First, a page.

South Shore Line Meets with the Public to Discuss Their Double Track Project

South Shore Line Meets with the Public to Discuss Their Double Track Project

On Thursday October 6th, the South Shore Line invited the public to an open house presentation on their proposed Northwest Indiana Double Track Project. The open house was held at Michigan City’s City Hall. The open house was preceded by an hour long presentation by representatives of the South Shore Line and members of the state government.

“We’re not going to leave until all your questions are answered. We want to answer the important questions you want to ask.” said Michael Noland, General Manager of the South Shore Line. Noland was first to speak to those in attendance.

“I’m a Michigan City native and I’m proud to call it home. And I’m excited my home has this fantastic opportunity,” Noland continued. “This project will provide better on time performance to get people to Chicago for those higher paying jobs. And then we’ll get that money back here to spend it in our state.”

Noland and the South Shore Line estimates the 20-year impact from this project will result in 600 million dollars of private investment, the creation of 440 jobs, and increase property values by about $40 million for Michigan City. “But from a railroad point of view, I care about bringing better service to our riders,” Nolan commented.

The Northwest Indiana Double Track initiative involves adding a second track to their current line. The current single track is shared with freight trains, which frequently adds passengers already busy schedules. Riders of the South Shore Line can have their trains delayed if there is ever an issue on that one line. Currently, there are not enough opportunities for a train to pass a blockage on the track.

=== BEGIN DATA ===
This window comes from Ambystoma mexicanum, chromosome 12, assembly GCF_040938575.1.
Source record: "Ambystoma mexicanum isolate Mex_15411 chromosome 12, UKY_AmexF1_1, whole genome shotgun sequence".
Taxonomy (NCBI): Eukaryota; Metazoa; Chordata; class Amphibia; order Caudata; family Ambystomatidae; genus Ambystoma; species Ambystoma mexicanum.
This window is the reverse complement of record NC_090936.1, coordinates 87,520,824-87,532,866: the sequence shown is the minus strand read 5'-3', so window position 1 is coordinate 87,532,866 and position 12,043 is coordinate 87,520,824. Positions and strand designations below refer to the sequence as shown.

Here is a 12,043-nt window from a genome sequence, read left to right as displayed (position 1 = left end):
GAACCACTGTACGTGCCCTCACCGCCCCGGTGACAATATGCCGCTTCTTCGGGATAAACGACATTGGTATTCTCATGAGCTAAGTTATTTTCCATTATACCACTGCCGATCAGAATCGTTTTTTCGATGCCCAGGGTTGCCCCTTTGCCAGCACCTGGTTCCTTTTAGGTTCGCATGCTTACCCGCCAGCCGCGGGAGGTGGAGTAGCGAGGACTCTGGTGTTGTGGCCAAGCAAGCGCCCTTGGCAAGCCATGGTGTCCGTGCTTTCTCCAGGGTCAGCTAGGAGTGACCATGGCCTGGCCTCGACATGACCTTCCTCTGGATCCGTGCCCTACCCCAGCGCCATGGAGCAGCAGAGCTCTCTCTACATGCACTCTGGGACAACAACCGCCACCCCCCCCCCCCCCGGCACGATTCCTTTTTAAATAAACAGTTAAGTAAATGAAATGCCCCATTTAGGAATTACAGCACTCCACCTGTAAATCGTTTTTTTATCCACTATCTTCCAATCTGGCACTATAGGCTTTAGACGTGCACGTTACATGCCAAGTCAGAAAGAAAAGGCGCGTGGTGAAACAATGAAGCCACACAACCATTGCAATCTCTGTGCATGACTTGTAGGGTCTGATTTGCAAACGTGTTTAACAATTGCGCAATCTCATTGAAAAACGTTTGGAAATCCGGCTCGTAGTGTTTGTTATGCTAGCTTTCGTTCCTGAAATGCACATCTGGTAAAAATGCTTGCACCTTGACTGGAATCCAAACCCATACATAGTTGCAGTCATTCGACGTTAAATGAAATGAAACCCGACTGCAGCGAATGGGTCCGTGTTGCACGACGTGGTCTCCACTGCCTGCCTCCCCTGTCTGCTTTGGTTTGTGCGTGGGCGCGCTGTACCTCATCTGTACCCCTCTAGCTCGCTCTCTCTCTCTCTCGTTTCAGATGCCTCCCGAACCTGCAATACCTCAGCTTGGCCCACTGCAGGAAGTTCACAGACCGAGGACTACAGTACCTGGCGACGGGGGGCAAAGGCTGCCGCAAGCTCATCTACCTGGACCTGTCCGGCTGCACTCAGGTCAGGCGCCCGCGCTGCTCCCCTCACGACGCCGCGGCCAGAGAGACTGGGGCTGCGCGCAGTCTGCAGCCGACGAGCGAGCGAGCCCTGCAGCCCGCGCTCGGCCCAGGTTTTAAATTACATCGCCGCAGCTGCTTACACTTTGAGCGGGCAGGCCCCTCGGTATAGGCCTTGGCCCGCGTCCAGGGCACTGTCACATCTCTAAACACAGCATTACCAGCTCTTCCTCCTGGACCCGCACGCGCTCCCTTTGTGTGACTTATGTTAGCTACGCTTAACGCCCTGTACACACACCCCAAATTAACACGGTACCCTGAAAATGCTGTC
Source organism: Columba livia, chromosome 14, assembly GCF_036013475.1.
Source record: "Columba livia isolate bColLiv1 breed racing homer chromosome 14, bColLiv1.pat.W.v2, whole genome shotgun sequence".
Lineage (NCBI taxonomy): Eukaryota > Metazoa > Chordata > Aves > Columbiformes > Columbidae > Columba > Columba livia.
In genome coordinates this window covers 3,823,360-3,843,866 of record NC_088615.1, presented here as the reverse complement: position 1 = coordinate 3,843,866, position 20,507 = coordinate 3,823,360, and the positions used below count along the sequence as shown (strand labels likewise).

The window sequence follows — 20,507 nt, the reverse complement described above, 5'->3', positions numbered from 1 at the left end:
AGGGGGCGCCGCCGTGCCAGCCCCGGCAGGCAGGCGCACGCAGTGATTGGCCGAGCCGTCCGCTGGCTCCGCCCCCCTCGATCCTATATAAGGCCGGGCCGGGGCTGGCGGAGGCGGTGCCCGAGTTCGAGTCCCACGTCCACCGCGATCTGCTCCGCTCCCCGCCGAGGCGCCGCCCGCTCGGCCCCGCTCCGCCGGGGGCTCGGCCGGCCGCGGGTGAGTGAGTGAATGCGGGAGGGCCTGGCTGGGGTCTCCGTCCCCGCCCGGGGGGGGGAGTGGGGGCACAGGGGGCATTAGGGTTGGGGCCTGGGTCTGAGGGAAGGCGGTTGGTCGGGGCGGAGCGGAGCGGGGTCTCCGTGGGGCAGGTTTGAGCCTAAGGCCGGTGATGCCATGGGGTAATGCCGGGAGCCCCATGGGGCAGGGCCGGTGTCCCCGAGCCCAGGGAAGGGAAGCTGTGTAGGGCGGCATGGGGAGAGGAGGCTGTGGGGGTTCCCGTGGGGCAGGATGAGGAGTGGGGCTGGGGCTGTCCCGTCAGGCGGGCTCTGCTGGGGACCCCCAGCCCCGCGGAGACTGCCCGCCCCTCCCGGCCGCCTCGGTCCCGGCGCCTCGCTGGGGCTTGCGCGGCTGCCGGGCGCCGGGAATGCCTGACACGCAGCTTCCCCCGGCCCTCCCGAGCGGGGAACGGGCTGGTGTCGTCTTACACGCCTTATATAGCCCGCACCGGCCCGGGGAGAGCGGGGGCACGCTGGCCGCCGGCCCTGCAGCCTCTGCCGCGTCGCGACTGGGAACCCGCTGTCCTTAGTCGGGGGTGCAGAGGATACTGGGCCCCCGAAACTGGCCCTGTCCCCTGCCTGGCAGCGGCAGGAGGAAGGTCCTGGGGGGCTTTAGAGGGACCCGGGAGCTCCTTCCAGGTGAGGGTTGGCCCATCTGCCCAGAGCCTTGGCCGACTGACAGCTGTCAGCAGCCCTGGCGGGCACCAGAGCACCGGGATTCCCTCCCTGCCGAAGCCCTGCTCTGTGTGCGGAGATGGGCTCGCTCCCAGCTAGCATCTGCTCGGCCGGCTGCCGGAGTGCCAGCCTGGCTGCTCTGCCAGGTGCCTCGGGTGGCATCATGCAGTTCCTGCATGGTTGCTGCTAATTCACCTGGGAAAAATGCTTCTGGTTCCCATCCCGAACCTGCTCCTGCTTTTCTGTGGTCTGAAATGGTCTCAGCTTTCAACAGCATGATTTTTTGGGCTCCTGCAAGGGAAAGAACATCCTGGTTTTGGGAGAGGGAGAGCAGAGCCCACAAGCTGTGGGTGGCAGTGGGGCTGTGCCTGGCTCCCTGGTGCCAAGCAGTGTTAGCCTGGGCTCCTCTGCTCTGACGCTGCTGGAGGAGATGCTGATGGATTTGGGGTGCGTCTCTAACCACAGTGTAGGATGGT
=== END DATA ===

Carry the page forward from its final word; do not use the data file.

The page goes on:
Representative Pete Visclosky was in attendance at the presentation and briefly spoke on the double track’s potential. “Transit is key to having renewed economic development,” Rep. Visclosky said. “Think of all the people you know that after military service, vocational training, or college, have left to go to better paying jobs (in other cities), but say 'I would like to come back home.' They will come back if we renew the transportation infrastructure of the South Shore.”

By doubling the track a passenger's trip time can become more reliable. The current amount of time to travel from Michigan City to Chicago is roughly 1 hour and 45 minutes, compared to 1 hour and 20 minutes by car. The additional track would allow for the trip to be completed in just over one hour, making a train ride a more persuasive choice to commuters.

Senator Jim Arnold also spoke at the town meeting.

“The South Shore Line has been in Michigan City for about 108 years and to keep up with today’s demand and global economy you have to continually change over time. We know what this means economy-wise and we have to push this thing.” Arnold said that he knew there were environmental and social concerns about the new track, but urged listeners to proceed with an open mind.

As of now the project is in the Developmental Phase. This phase involves the look at environmental and social impacts. The phase can result in determining a locally preferred alternative if necessary. The environmental assessment will comply with national laws and work with local land management and the Army Corps of Engineers, if needed. The South Shore Line intends to keep Northwest Indiana’s environmental balance in place. For example if a wetland is impacted, the South Shore Line would have to replace that wetland by law.

For more information on the Northwest Indiana Double Track Project visit